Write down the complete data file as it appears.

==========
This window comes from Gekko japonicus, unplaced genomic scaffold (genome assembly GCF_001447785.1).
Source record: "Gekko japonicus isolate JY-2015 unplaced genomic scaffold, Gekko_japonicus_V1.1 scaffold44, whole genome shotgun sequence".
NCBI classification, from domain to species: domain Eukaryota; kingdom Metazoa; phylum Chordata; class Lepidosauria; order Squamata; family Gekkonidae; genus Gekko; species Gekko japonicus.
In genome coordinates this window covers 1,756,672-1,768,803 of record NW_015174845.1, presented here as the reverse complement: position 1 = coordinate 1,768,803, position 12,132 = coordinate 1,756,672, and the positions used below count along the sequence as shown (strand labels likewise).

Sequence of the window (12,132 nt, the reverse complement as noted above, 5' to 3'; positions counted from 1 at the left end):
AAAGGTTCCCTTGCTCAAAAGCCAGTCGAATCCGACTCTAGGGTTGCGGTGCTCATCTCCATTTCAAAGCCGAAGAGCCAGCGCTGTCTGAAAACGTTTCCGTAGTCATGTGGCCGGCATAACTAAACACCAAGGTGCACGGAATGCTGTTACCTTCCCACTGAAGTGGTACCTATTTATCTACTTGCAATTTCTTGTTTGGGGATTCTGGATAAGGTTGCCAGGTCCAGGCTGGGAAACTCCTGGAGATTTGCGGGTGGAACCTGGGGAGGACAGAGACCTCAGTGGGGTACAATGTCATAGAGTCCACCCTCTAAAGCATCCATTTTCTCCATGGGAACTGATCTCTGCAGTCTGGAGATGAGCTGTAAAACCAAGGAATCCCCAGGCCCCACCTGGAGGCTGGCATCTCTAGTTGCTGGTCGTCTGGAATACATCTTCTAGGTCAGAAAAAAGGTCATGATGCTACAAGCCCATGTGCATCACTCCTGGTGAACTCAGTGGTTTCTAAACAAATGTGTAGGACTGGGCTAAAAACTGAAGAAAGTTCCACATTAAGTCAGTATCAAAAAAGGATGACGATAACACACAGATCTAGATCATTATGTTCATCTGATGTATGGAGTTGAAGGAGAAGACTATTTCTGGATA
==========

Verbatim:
This window comes from Gekko japonicus, unplaced genomic scaffold (genome assembly GCF_001447785.1).
Source record: "Gekko japonicus isolate JY-2015 unplaced genomic scaffold, Gekko_japonicus_V1.1 scaffold44, whole genome shotgun sequence".
NCBI classification, from domain to species: domain Eukaryota; kingdom Metazoa; phylum Chordata; class Lepidosauria; order Squamata; family Gekkonidae; genus Gekko; species Gekko japonicus.
In genome coordinates this window covers 1,756,672-1,768,803 of record NW_015174845.1, presented here as the reverse complement: position 1 = coordinate 1,768,803, position 12,132 = coordinate 1,756,672, and the positions used below count along the sequence as shown (strand labels likewise).

Sequence of the window (12,132 nt, the reverse complement as noted above, 5' to 3'; positions counted from 1 at the left end):
AAAGGTTCCCTTGCTCAAAAGCCAGTCGAATCCGACTCTAGGGTTGCGGTGCTCATCTCCATTTCAAAGCCGAAGAGCCAGCGCTGTCTGAAAACGTTTCCGTAGTCATGTGGCCGGCATAACTAAACACCAAGGTGCACGGAATGCTGTTACCTTCCCACTGAAGTGGTACCTATTTATCTACTTGCAATTTCTTGTTTGGGGATTCTGGATAAGGTTGCCAGGTCCAGGCTGGGAAACTCCTGGAGATTTGCGGGTGGAACCTGGGGAGGACAGAGACCTCAGTGGGGTACAATGTCATAGAGTCCACCCTCTAAAGCATCCATTTTCTCCATGGGAACTGATCTCTGCAGTCTGGAGATGAGCTGTAAAACCAAGGAATCCCCAGGCCCCACCTGGAGGCTGGCATCTCTAGTTGCTGGTCGTCTGGAATACATCTTCTAGGTCAGAAAAAAGGTCATGATGCTACAAGCCCATGTGCATCACTCCTGGTGAACTCAGTGGTTTCTAAACAAATGTGTAGGACTGGGCTAAAAACTGAAGAAAGTTCCACATTAAGTCAGTATCAAAAAAGGATGACGATAACACACAGATCTAGATCATTATGTTCATCTGATGTATGGAGTTGAAGGAGAAGACTATTTCTGGATA